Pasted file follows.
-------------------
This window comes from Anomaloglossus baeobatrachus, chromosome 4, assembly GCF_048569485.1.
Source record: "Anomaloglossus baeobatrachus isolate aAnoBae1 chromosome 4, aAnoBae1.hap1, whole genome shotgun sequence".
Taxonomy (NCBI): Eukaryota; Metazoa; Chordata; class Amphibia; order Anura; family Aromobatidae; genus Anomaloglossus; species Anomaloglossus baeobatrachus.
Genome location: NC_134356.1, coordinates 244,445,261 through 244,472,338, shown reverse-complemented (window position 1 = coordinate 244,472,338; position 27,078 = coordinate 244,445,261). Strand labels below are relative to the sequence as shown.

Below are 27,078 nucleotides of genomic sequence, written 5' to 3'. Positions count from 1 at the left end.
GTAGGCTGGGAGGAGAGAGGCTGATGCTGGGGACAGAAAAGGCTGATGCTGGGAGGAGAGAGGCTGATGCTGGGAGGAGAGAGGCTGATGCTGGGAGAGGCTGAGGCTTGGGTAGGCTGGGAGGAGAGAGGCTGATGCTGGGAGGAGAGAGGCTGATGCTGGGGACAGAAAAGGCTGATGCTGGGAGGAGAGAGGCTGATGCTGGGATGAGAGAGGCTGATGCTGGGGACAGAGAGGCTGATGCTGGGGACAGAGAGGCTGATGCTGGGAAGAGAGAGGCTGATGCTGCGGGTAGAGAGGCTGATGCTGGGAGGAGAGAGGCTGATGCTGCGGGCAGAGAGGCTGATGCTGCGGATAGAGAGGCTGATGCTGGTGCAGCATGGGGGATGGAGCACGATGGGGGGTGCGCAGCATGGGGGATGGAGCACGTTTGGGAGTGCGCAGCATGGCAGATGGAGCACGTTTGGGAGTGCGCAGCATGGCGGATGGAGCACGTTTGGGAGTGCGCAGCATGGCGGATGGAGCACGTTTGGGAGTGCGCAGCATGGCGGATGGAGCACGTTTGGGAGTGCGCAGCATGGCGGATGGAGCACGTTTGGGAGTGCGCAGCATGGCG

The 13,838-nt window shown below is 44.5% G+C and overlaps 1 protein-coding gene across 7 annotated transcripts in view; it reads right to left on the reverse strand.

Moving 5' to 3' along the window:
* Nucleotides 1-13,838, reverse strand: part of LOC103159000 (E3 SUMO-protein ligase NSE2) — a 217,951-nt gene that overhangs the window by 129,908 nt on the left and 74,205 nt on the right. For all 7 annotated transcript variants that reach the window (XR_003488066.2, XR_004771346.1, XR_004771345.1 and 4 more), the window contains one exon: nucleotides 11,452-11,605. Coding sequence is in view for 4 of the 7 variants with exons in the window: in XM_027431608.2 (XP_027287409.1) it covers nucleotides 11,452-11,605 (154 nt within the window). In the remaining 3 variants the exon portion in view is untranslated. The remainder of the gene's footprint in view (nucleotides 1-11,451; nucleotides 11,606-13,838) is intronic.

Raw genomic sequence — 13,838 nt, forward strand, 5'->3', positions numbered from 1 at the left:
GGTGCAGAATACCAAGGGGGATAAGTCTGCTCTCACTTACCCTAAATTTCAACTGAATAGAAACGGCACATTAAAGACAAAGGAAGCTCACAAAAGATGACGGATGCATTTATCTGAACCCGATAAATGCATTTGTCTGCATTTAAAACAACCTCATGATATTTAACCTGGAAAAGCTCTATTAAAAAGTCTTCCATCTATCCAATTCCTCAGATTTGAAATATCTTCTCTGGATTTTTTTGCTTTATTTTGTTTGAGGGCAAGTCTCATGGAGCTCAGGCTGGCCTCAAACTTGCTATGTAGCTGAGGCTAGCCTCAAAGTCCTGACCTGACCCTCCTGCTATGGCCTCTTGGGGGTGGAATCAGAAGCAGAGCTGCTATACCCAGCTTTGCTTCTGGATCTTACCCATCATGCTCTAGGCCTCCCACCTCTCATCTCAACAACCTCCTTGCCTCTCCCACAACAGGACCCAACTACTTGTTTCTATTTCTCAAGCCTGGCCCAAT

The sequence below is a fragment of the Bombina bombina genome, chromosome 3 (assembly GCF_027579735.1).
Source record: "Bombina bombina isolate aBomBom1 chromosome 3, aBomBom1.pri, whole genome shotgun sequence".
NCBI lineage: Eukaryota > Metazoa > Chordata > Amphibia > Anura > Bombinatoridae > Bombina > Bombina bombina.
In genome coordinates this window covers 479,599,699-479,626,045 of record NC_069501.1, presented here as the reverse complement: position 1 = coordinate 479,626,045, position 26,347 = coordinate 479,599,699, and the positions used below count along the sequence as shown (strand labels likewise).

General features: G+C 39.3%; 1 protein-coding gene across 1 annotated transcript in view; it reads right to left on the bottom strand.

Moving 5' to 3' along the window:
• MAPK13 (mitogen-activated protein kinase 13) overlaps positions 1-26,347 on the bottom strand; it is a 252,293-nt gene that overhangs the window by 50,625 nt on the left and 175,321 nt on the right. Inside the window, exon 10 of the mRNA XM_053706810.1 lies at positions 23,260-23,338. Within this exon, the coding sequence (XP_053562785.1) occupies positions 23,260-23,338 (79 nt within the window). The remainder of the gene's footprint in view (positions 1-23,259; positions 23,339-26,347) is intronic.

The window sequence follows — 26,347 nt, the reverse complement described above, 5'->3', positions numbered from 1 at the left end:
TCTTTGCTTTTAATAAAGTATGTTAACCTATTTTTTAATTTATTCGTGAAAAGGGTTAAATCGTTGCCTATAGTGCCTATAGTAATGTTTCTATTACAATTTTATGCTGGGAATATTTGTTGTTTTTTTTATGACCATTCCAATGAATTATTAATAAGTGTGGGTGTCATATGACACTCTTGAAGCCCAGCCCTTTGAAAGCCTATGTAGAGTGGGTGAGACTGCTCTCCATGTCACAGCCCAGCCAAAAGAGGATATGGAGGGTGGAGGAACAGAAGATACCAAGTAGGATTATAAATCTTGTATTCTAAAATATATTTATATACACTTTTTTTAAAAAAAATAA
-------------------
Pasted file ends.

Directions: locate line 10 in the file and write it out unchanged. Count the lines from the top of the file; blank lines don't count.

Raw genomic sequence — 13,838 nt, forward strand, 5'->3', positions numbered from 1 at the left: